Well, all four of us knew it when we saw it (me, my mom, our assistant K(m) and our taxi driver E(m). It's called Residencia el Buen Pastor (The Good Shepherd Residence). Sounds to me like either a clear sign from God or an answer to prayer. But I have reminded God that he'll have to come up with the price difference of what I expected to pay and what I will actually be paying. Anyone who wants to join in those prayers is welcome to do so!

The manager, C(f), said she was very glad I had enlisted help, as she also was afraid others would have tried to "abuse" me in rental prices. She is insisting that I have K(m) present when I sign the contract, because it is in Spanish, and she believes it is important that I have a non-biased Dominican review it with me. I have the feeling C(f) and I will become close friends. At the very least she has promised to take me out dancing. Yipee!

I sign the contract tomorrow. More later for those who are interested, but it is time for me to get some sleep. Don't laugh if it says on your computer that I am going to bed at 7 or 8 pm! It's 11 pm here. (I know, still early for me ; )

Buenas! Heather

Heather J. Kirk, Photographer, Author, Graphic Designer
"We...a spirit seeking harmony for a world that's out of sync" - purchase an e-book at:
Find her art at: Fine Art and Search Heather Kirk

As Citizens of the Human Race We Must find Ways to Help Haiti: An Open Letter to My Nieces

I am so proud of you girls, the Kirk Family and John Hay Elementary School for not only wanting to help out victims of the earthquake in Haiti, but actually finding a way to help. Millions watch the news, feel so badly about it hundreds of thousands of dead, injured, and homeless Haitians, but don't know what they can do to help. But it is part of being a citizen of this world and the human race to make an effort and find a way to make a difference!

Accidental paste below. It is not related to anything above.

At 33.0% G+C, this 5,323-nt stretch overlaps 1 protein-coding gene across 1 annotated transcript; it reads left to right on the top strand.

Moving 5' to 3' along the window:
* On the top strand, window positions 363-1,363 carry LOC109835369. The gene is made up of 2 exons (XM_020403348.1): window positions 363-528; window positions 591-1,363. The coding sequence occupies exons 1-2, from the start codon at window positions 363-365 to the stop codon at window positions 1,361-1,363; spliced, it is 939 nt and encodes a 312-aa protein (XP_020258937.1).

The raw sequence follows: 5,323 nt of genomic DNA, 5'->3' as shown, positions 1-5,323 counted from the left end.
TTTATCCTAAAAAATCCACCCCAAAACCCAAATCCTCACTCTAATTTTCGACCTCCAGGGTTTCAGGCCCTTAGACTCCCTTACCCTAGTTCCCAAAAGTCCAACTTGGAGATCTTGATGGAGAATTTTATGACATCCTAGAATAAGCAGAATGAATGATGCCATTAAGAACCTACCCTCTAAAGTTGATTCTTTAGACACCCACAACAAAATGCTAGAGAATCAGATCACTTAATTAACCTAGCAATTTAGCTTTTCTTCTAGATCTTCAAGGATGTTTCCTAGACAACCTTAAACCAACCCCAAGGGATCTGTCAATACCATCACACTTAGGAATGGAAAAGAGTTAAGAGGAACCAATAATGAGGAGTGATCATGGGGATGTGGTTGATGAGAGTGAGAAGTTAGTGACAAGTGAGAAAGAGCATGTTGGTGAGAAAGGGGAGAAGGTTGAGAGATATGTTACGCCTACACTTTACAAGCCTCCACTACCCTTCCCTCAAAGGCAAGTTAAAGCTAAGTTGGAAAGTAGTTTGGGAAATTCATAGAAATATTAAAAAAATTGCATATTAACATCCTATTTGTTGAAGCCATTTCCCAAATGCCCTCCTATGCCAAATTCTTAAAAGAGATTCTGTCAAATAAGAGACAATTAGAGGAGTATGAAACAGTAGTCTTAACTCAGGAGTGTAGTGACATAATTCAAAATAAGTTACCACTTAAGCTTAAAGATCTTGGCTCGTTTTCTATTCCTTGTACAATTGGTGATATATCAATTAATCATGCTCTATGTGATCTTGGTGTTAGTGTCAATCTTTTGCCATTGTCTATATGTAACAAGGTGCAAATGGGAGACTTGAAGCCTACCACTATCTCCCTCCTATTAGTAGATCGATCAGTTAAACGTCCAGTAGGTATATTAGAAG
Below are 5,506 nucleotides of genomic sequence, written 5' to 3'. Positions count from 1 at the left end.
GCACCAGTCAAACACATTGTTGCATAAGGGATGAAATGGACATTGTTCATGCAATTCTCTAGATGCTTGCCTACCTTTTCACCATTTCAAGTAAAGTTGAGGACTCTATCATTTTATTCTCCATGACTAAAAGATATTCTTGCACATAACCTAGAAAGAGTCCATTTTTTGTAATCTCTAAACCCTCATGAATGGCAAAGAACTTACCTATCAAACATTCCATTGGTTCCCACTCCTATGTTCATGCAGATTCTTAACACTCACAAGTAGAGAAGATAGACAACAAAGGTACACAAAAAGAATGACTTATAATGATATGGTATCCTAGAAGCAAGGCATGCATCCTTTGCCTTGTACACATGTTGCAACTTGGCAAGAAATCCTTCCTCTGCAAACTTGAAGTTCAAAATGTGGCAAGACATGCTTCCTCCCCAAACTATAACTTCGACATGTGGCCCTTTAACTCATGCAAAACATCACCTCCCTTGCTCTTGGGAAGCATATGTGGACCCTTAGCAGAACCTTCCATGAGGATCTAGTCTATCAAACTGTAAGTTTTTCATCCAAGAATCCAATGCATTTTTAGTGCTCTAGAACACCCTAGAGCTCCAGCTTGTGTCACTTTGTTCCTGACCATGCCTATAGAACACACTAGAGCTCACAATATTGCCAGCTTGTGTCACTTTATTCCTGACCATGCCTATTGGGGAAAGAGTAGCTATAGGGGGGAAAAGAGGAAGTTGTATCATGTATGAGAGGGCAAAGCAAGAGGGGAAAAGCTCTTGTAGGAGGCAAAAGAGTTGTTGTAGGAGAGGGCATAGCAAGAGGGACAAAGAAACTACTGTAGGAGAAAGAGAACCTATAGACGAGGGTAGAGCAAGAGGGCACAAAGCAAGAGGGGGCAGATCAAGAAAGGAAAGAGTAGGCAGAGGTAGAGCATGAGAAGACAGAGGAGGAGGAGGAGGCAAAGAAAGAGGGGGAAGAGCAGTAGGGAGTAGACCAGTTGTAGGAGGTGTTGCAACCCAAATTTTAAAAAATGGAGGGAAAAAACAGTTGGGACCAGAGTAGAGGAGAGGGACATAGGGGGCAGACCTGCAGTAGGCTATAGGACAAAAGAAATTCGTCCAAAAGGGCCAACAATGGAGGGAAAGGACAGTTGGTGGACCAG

Your willingness to give out of your own piggy banks and to participate in a Read-a thon at your school that will support Project Hope is a kindness that will save lives and heal hearts.

Though I cannot help with money right now, I can help with encouragement, and I also can tell my own story.

When I decided threemonths ago, and bought my airplane ticket, to move to the Dominican Republic, I would never have guessed the timing of it. That I would be in the air with Haitians returning to their homeland in a desperate search for their missing family members; or with medical personel and rescue workers willing to risk their own lives and health to help others thery probably could not even communicate with;, and with journalists jsut as crucial to the rescue, by turning the world's eye and heart to the bottomless human pain and need - and thereby the conduits of releif.

But a week prior to my departure I knew the lieklihood was great . Even that I might be asked to give up my seat to one of them (but I was not).

Someone from the the Dominican Republic whom I met through Linked In - an on-line business networking site - told me he was buying a round trip bus ticket for a Haitian woman who he buys fruit from every day. He wanted to send some medical supplies with her and asked me if I would like to contribute, but it turned out she would not be able to take very much.